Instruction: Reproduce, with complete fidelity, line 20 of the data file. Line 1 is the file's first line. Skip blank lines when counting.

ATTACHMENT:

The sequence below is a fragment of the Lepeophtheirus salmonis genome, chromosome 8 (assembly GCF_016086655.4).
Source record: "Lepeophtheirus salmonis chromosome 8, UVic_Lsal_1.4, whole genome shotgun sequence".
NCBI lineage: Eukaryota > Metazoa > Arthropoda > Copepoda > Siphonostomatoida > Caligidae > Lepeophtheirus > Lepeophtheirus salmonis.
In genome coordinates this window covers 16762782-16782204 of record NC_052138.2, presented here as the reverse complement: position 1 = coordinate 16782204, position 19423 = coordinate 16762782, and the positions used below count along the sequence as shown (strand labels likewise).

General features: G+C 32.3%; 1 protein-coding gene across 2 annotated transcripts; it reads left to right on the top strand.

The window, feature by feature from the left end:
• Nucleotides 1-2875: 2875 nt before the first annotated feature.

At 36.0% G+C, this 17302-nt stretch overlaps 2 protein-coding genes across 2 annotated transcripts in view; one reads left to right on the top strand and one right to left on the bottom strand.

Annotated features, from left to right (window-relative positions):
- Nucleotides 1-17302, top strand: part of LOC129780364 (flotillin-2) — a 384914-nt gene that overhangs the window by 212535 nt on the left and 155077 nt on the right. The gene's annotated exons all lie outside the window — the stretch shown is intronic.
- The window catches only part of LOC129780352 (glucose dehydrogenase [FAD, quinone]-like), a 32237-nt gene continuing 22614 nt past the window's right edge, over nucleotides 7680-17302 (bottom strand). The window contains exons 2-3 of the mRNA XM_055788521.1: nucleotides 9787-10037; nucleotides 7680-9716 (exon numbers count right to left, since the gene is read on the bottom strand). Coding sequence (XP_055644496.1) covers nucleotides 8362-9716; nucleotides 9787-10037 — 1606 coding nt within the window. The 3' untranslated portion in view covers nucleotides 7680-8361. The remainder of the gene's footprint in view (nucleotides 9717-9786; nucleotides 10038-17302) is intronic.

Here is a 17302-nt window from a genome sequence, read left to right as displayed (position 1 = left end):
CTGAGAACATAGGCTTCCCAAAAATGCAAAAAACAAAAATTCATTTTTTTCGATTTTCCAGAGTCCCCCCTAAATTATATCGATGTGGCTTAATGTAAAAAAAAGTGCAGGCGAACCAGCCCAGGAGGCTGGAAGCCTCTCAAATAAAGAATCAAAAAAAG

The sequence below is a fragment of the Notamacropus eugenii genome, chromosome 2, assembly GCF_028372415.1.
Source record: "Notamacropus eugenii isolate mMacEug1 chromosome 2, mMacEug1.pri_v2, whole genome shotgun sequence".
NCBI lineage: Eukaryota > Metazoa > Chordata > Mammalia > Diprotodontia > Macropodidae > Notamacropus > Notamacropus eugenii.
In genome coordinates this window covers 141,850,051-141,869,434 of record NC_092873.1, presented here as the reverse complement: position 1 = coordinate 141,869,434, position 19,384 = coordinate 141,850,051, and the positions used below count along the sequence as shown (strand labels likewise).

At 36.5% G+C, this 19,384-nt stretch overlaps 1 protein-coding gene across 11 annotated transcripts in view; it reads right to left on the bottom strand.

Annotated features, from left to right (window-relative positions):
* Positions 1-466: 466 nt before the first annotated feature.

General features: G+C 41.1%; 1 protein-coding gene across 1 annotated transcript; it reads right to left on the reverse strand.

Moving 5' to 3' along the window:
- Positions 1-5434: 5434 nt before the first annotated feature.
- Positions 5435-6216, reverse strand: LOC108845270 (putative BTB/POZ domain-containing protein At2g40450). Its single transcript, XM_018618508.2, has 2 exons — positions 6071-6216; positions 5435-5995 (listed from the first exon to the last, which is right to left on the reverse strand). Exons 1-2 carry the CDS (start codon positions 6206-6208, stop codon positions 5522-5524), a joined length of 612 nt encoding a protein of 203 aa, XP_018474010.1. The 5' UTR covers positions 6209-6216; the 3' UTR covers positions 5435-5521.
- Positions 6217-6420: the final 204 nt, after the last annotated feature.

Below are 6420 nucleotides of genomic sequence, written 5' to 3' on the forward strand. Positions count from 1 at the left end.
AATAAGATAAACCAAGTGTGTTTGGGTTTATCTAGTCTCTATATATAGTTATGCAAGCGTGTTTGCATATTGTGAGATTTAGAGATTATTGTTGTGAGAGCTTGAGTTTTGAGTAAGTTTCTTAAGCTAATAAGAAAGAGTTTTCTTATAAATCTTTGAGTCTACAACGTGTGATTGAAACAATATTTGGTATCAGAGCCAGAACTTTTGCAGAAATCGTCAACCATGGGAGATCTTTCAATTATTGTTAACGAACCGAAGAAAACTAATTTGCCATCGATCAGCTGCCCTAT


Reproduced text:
* Positions 1-466: 466 nt before the first annotated feature.